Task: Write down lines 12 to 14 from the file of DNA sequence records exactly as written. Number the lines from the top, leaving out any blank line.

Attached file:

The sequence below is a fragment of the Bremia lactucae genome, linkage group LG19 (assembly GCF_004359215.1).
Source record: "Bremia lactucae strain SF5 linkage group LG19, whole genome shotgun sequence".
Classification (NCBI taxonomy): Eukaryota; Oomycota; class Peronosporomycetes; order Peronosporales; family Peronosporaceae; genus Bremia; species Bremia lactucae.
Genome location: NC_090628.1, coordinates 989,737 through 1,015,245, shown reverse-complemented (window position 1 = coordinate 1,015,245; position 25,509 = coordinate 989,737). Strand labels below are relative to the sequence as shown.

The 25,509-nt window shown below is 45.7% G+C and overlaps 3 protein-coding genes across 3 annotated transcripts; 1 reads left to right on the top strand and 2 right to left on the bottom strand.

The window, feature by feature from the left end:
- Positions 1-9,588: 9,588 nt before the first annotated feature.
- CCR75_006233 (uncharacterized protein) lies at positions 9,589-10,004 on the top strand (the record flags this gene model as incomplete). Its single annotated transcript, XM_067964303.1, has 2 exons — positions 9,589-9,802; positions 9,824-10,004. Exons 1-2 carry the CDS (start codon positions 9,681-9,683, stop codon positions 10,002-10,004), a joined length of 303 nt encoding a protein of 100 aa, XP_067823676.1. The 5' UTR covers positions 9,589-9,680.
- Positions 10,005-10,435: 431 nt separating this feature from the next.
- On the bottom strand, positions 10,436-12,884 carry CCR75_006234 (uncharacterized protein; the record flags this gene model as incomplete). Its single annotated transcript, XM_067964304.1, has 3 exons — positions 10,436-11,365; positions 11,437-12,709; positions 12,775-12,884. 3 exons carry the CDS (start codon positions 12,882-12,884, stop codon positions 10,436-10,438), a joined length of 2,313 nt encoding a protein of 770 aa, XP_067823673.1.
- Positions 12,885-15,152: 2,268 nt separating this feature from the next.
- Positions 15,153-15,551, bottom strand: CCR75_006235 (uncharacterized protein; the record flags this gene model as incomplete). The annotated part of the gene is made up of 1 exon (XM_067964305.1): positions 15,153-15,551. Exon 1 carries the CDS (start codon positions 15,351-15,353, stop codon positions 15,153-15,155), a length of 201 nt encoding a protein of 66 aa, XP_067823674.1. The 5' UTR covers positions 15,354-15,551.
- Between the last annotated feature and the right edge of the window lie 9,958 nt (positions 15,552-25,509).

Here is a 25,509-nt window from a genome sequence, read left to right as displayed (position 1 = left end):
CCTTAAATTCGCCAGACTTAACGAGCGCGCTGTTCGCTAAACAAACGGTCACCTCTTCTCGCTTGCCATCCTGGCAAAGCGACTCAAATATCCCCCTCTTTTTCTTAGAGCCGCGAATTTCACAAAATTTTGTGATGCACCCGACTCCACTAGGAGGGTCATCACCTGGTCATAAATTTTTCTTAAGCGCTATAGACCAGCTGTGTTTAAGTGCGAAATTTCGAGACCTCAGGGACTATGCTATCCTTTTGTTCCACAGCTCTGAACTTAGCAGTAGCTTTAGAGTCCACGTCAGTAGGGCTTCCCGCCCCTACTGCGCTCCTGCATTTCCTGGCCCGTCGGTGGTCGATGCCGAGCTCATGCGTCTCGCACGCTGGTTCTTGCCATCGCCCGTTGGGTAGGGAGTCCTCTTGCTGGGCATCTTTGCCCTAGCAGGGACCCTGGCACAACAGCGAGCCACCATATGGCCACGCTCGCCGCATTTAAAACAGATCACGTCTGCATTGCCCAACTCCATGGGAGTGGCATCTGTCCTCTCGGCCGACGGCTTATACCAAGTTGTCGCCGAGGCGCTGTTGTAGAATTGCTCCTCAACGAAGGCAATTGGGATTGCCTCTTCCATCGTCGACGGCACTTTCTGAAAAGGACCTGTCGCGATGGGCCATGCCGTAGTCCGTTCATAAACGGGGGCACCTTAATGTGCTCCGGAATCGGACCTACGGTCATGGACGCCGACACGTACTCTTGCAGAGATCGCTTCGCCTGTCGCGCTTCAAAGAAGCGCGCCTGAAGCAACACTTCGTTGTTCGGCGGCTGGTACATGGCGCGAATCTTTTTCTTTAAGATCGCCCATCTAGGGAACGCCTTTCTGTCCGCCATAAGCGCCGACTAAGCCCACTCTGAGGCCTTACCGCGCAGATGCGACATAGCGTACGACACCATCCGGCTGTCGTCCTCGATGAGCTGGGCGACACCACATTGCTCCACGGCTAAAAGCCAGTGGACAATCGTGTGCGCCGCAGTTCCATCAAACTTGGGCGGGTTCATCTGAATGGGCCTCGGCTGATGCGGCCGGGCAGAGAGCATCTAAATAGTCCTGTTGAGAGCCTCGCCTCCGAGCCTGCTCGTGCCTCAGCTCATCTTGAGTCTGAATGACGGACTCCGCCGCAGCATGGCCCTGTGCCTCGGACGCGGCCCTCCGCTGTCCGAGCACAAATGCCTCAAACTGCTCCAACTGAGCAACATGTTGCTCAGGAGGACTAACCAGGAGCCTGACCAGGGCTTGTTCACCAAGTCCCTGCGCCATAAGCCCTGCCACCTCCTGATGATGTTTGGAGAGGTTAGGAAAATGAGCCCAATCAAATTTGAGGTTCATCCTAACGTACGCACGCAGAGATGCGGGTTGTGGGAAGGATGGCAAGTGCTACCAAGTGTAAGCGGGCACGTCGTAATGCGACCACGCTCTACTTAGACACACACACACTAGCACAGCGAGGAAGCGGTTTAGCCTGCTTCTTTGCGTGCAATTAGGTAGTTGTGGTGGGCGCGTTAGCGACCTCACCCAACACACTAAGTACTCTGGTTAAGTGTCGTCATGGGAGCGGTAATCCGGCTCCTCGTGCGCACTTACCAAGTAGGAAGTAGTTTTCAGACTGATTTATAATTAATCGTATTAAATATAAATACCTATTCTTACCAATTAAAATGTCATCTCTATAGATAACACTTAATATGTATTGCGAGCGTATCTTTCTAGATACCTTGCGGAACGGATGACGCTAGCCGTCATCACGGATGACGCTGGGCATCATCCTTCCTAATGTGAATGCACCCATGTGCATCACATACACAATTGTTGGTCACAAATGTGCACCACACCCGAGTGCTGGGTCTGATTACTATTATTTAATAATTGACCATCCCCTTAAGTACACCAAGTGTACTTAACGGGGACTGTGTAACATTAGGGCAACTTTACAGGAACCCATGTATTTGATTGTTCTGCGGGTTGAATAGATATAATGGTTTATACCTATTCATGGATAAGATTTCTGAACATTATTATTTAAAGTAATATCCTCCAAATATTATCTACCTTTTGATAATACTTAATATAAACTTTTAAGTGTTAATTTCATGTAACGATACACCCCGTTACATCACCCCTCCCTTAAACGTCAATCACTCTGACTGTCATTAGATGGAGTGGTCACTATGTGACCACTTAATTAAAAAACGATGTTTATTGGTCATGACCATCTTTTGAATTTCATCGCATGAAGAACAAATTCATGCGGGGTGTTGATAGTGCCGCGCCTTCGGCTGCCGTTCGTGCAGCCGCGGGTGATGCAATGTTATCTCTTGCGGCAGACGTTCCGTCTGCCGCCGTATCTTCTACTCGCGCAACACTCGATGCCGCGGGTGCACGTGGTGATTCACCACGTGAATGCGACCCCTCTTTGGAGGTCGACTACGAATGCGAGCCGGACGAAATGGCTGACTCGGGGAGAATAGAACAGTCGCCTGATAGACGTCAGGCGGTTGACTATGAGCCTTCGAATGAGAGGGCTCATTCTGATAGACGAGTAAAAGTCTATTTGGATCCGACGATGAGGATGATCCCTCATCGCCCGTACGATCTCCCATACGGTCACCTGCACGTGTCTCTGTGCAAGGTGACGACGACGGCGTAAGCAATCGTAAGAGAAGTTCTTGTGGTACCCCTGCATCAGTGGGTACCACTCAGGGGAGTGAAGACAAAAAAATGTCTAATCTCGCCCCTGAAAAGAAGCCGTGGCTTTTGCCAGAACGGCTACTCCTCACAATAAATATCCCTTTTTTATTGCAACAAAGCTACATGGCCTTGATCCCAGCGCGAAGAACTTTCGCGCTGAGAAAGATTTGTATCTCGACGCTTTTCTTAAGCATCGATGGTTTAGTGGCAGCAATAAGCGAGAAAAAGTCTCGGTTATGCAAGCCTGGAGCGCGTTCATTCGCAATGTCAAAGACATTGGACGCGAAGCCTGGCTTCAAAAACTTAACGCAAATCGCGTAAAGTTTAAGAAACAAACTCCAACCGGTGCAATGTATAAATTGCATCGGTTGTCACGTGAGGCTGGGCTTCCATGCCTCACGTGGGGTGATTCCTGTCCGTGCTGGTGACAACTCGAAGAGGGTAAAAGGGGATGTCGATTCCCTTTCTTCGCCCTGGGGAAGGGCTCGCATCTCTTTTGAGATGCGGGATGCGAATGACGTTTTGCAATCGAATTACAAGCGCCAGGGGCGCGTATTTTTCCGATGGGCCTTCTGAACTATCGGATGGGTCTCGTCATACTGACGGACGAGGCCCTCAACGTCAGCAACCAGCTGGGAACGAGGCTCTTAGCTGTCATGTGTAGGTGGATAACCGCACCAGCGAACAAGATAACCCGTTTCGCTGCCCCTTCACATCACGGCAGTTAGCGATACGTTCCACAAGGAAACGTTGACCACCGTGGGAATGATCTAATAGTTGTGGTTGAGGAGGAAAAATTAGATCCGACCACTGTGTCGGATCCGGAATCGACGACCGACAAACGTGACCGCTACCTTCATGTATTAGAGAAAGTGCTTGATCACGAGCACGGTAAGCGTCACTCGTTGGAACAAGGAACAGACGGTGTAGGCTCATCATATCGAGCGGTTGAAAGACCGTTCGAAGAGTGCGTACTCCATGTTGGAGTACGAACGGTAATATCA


- Positions 15,153-15,551, bottom strand: CCR75_006235 (uncharacterized protein; the record flags this gene model as incomplete). The annotated part of the gene is made up of 1 exon (XM_067964305.1): positions 15,153-15,551. Exon 1 carries the CDS (start codon positions 15,351-15,353, stop codon positions 15,153-15,155), a length of 201 nt encoding a protein of 66 aa, XP_067823674.1. The 5' UTR covers positions 15,354-15,551.
- Between the last annotated feature and the right edge of the window lie 9,958 nt (positions 15,552-25,509).

Here is a 25,509-nt window from a genome sequence, read left to right as displayed (position 1 = left end):